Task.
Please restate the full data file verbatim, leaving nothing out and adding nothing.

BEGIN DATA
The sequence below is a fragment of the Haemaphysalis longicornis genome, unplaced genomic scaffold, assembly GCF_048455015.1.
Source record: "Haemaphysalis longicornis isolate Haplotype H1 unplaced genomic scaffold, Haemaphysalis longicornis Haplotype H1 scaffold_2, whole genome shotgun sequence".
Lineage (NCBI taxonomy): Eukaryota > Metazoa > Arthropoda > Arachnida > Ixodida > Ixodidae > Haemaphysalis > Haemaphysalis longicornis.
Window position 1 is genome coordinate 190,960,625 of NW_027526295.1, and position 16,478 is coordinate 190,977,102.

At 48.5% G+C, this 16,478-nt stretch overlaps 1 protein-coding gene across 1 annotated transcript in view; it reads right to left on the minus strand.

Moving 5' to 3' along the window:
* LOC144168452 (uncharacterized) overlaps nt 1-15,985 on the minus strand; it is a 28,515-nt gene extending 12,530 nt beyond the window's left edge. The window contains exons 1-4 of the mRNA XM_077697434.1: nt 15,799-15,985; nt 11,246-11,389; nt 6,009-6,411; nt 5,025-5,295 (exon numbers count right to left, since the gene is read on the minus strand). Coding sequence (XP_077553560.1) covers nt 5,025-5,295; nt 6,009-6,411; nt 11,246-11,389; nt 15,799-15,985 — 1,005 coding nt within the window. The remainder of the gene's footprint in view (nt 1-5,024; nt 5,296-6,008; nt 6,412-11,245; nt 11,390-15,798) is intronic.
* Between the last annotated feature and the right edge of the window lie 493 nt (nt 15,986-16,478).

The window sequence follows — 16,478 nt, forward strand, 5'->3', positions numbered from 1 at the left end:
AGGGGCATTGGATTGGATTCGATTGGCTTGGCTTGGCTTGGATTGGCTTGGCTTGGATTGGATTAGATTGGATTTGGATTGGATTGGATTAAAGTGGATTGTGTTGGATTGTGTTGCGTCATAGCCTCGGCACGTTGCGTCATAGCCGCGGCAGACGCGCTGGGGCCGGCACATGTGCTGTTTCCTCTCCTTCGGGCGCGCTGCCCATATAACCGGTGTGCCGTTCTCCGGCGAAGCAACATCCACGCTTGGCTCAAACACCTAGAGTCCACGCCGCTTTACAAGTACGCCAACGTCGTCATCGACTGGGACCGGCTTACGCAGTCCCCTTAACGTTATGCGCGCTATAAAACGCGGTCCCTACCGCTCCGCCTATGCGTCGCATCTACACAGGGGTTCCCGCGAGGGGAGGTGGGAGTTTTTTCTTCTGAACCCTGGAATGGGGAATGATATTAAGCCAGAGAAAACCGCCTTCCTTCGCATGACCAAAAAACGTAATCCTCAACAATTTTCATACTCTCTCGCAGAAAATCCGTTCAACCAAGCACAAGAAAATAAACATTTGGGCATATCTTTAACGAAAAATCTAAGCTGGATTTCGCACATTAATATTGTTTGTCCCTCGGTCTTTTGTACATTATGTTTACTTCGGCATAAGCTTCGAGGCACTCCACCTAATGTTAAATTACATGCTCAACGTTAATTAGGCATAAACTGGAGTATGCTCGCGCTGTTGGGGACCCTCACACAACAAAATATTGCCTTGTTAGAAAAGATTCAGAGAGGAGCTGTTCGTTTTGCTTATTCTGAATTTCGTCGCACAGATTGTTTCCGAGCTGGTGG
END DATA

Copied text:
The sequence below is a fragment of the Haemaphysalis longicornis genome, unplaced genomic scaffold, assembly GCF_048455015.1.
Source record: "Haemaphysalis longicornis isolate Haplotype H1 unplaced genomic scaffold, Haemaphysalis longicornis Haplotype H1 scaffold_2, whole genome shotgun sequence".
Lineage (NCBI taxonomy): Eukaryota > Metazoa > Arthropoda > Arachnida > Ixodida > Ixodidae > Haemaphysalis > Haemaphysalis longicornis.
Window position 1 is genome coordinate 190,960,625 of NW_027526295.1, and position 16,478 is coordinate 190,977,102.

At 48.5% G+C, this 16,478-nt stretch overlaps 1 protein-coding gene across 1 annotated transcript in view; it reads right to left on the minus strand.

Moving 5' to 3' along the window:
* LOC144168452 (uncharacterized) overlaps nt 1-15,985 on the minus strand; it is a 28,515-nt gene extending 12,530 nt beyond the window's left edge. The window contains exons 1-4 of the mRNA XM_077697434.1: nt 15,799-15,985; nt 11,246-11,389; nt 6,009-6,411; nt 5,025-5,295 (exon numbers count right to left, since the gene is read on the minus strand). Coding sequence (XP_077553560.1) covers nt 5,025-5,295; nt 6,009-6,411; nt 11,246-11,389; nt 15,799-15,985 — 1,005 coding nt within the window. The remainder of the gene's footprint in view (nt 1-5,024; nt 5,296-6,008; nt 6,412-11,245; nt 11,390-15,798) is intronic.
* Between the last annotated feature and the right edge of the window lie 493 nt (nt 15,986-16,478).

The window sequence follows — 16,478 nt, forward strand, 5'->3', positions numbered from 1 at the left end:
AGGGGCATTGGATTGGATTCGATTGGCTTGGCTTGGCTTGGATTGGCTTGGCTTGGATTGGATTAGATTGGATTTGGATTGGATTGGATTAAAGTGGATTGTGTTGGATTGTGTTGCGTCATAGCCTCGGCACGTTGCGTCATAGCCGCGGCAGACGCGCTGGGGCCGGCACATGTGCTGTTTCCTCTCCTTCGGGCGCGCTGCCCATATAACCGGTGTGCCGTTCTCCGGCGAAGCAACATCCACGCTTGGCTCAAACACCTAGAGTCCACGCCGCTTTACAAGTACGCCAACGTCGTCATCGACTGGGACCGGCTTACGCAGTCCCCTTAACGTTATGCGCGCTATAAAACGCGGTCCCTACCGCTCCGCCTATGCGTCGCATCTACACAGGGGTTCCCGCGAGGGGAGGTGGGAGTTTTTTCTTCTGAACCCTGGAATGGGGAATGATATTAAGCCAGAGAAAACCGCCTTCCTTCGCATGACCAAAAAACGTAATCCTCAACAATTTTCATACTCTCTCGCAGAAAATCCGTTCAACCAAGCACAAGAAAATAAACATTTGGGCATATCTTTAACGAAAAATCTAAGCTGGATTTCGCACATTAATATTGTTTGTCCCTCGGTCTTTTGTACATTATGTTTACTTCGGCATAAGCTTCGAGGCACTCCACCTAATGTTAAATTACATGCTCAACGTTAATTAGGCATAAACTGGAGTATGCTCGCGCTGTTGGGGACCCTCACACAACAAAATATTGCCTTGTTAGAAAAGATTCAGAGAGGAGCTGTTCGTTTTGCTTATTCTGAATTTCGTCGCACAGATTGTTTCCGAGCTGGTGG